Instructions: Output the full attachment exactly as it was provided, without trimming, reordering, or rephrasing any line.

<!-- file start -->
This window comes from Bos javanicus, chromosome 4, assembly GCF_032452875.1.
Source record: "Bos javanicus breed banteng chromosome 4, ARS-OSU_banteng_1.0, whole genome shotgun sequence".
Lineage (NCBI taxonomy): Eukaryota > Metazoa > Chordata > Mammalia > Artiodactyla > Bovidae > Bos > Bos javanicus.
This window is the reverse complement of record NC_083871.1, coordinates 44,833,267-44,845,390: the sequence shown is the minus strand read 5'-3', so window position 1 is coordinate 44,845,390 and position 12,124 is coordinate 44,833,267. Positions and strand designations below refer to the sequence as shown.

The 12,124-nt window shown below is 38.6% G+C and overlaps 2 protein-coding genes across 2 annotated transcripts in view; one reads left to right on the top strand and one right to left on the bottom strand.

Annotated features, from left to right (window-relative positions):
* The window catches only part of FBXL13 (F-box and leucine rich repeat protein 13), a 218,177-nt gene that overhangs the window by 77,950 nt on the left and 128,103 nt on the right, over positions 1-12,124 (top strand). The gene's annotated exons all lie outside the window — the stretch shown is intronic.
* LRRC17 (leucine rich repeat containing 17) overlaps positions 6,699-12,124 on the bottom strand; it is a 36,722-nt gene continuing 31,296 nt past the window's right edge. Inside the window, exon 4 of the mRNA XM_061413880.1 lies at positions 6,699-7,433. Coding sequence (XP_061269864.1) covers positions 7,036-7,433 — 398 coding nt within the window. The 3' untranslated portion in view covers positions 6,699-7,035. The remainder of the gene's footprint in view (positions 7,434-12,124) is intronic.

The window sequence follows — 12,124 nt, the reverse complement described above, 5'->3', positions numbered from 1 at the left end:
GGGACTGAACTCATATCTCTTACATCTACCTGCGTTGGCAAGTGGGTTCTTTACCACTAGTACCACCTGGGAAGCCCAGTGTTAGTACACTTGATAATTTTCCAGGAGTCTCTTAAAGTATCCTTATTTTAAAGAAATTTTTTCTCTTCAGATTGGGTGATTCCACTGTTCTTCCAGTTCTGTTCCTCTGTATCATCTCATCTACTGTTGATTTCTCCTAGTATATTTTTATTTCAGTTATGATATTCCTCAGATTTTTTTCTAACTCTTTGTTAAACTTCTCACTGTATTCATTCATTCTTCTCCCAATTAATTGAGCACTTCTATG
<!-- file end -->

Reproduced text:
This window comes from Bos javanicus, chromosome 4, assembly GCF_032452875.1.
Source record: "Bos javanicus breed banteng chromosome 4, ARS-OSU_banteng_1.0, whole genome shotgun sequence".
Lineage (NCBI taxonomy): Eukaryota > Metazoa > Chordata > Mammalia > Artiodactyla > Bovidae > Bos > Bos javanicus.
This window is the reverse complement of record NC_083871.1, coordinates 44,833,267-44,845,390: the sequence shown is the minus strand read 5'-3', so window position 1 is coordinate 44,845,390 and position 12,124 is coordinate 44,833,267. Positions and strand designations below refer to the sequence as shown.

The 12,124-nt window shown below is 38.6% G+C and overlaps 2 protein-coding genes across 2 annotated transcripts in view; one reads left to right on the top strand and one right to left on the bottom strand.

Annotated features, from left to right (window-relative positions):
* The window catches only part of FBXL13 (F-box and leucine rich repeat protein 13), a 218,177-nt gene that overhangs the window by 77,950 nt on the left and 128,103 nt on the right, over positions 1-12,124 (top strand). The gene's annotated exons all lie outside the window — the stretch shown is intronic.
* LRRC17 (leucine rich repeat containing 17) overlaps positions 6,699-12,124 on the bottom strand; it is a 36,722-nt gene continuing 31,296 nt past the window's right edge. Inside the window, exon 4 of the mRNA XM_061413880.1 lies at positions 6,699-7,433. Coding sequence (XP_061269864.1) covers positions 7,036-7,433 — 398 coding nt within the window. The 3' untranslated portion in view covers positions 6,699-7,035. The remainder of the gene's footprint in view (positions 7,434-12,124) is intronic.

The window sequence follows — 12,124 nt, the reverse complement described above, 5'->3', positions numbered from 1 at the left end:
GGGACTGAACTCATATCTCTTACATCTACCTGCGTTGGCAAGTGGGTTCTTTACCACTAGTACCACCTGGGAAGCCCAGTGTTAGTACACTTGATAATTTTCCAGGAGTCTCTTAAAGTATCCTTATTTTAAAGAAATTTTTTCTCTTCAGATTGGGTGATTCCACTGTTCTTCCAGTTCTGTTCCTCTGTATCATCTCATCTACTGTTGATTTCTCCTAGTATATTTTTATTTCAGTTATGATATTCCTCAGATTTTTTTCTAACTCTTTGTTAAACTTCTCACTGTATTCATTCATTCTTCTCCCAATTAATTGAGCACTTCTATG